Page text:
Meet the King of Million-Mile Cars

VICTORIOUS VOLVO: Irv Gordon is closing in on 3 million miles. (Photo: Volvo).

Do you have an old beater, a station car, a piece of junk that really should be in a scrap yard — but it just keeps running and running? Maybe you should hold on to it — it might be valuable someday as a million-mile record car. I don’t think anybody in the world can beat Long Island’s Irv Gordon, who has put nearly 3 million miles on a 1966 Volvo, but others have come surprisingly close, and with all kinds of cars and trucks. Here’s a portrait of the king, and some of the pretenders to the throne:

One indestructible Volvo: Gordon is a 71-year-old retired high school science teacher from East Patchogue, N.Y., but you probably need to track him down on the road because he’s always driving his Volvo, an 1800S sports coupe of the type driven by "The Saint" on TV. He had 2.93 million miles on the odometer now, and will definitely keep it on the road through 3 million. A 125-mile round-trip commute piled on the miles (64,000 miles annually) over the years, but now that Gordon’s retired, he can really hit the road. The Volvo had an engine rebuild at 680,000 miles, then another one at 2,010,000. It has the original radio, though. “Three million miles by my 73rd birthday sounds right,” says Gordon. “But, whether I reach that mark is more up to me than it is the car. The car’s parts have long proven they can take it, but I'm not so sure about my own. Either way, it will be a fantastic testament to the engineering genius of Volvo.”

A hardy Greek Benz: Greek taxi driver Gregorios Sachindis could have been a contender for knocking Gordon off his perch, since his manual-transmission 1976 Mercedes-Benz 240D diesel had achieved 2,852,000 miles. But it now sits quietly behind velvet ropes at the Mercedes Museum in Stuttgart, keeping company with a million-mile 280SE from California. "That's a commercial car, anyway, not a personal vehicle," sniffs Gordon. Indeed, there are tons of commercial vehicles that attain high mileage, and million-mile big rigs are common. Sachindis bought his car in Germany when it already had more than 200,000 kilometers on it, then brought it back to Thessalonica and into 24-hour-a-day taxi service. He rotated three different engines a total of 11 times. A Georgia man with nearly the same car, an ’81 240D, hit his million miles way back in 2008.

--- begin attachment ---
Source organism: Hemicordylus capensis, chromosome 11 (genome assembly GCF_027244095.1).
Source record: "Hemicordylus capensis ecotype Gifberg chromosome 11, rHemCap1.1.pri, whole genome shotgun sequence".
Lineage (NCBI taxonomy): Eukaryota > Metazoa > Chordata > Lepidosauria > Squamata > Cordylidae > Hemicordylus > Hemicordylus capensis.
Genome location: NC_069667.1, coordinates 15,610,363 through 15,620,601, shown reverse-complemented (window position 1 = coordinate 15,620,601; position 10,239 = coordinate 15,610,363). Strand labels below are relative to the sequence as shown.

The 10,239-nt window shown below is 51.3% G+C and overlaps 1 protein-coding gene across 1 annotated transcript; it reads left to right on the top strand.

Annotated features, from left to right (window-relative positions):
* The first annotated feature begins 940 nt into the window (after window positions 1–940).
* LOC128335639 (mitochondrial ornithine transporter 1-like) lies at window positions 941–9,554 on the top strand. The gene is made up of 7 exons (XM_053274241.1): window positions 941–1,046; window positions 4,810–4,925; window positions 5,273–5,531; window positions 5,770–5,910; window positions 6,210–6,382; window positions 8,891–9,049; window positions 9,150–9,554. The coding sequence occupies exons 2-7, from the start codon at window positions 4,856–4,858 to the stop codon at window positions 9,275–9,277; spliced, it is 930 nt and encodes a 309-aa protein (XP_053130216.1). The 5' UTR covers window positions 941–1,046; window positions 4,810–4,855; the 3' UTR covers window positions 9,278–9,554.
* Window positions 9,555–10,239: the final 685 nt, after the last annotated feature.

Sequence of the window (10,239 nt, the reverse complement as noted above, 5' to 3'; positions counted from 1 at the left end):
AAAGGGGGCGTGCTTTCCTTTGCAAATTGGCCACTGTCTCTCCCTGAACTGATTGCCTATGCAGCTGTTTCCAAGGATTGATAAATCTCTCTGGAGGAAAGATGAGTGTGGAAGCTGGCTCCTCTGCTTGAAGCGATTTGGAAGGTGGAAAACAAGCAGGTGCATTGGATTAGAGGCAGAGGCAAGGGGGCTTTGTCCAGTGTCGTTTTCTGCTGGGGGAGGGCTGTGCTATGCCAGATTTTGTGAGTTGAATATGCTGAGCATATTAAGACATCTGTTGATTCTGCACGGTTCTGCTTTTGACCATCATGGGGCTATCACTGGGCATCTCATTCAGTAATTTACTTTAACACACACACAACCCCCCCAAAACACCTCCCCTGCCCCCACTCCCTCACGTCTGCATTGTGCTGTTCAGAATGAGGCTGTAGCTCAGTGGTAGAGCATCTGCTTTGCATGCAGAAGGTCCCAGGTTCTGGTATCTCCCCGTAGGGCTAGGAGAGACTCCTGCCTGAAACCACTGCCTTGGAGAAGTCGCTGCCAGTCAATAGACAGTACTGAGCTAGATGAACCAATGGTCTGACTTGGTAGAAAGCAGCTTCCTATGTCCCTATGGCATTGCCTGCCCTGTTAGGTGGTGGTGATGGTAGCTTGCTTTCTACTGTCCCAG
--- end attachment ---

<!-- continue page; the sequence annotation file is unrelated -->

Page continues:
An honorable Honda from Down East: Joe LoCicero is a damage claims inspector based in Maine, with territory that covers all of the state and northern New Hampshire. Nearly tying Gordon, the Saco resident drives 55,000 miles a year, all of it in a pristine-looking 1990 Honda Accord. And he recently took it over 1 million miles, earning congratulations from Gordon — who knows he’s no competition in this lifetime. “Though I’ve never met Million-Mile Joe, I understand he’s a former auto mechanic who’s extremely diligent with vehicle maintenance,” Gordon says. “In our increasingly throwaway society, it’s delightful to learn of a fellow car fan who takes impressive care of his automobile.” In October, Honda presented LoCicero with a 2012 Accord in a ceremony in Saco. It’s the first million-mile Honda.

A Toyota Starlet: Does anyone even remember the Toyota Starlet? Jim and Dianne Jeter have a fondness for the car, since they put a million miles on a thoroughly ratty ’82 example (not the one at left; it looks too good). I interviewed them years ago as their rustbucket had achieved 999,421 miles. Dianne told me, “We asked the Lord to bless the car and keep it running, because we couldn’t afford car payments.” Their strategy was to sell the car for the kind of payout scored by LoCicero and Gordon (who was presented with a 780 Bertone Coupe when the car hit the million-milepost. Gordon put almost a half-million miles on that car, too, but sold it eventually to a friend from Holland. As we talked, the Starlet was sitting in the Jeters’ carport. He thought that whoever bought the car would want to take it over a million miles. “I wish I was driving it now,” Jim Jeter said. “I think it could do another 100,000 easily.” Well, they didn't get the big payout, but they did get to be on the David Letterman show, and that's something.

Some other star cars: Tom Olding's million-mile 1995 Dodge Ram diesel (the only American car here), and Peter Gilbert's Saab 900 SPG, which went into a museum after hitting a million miles.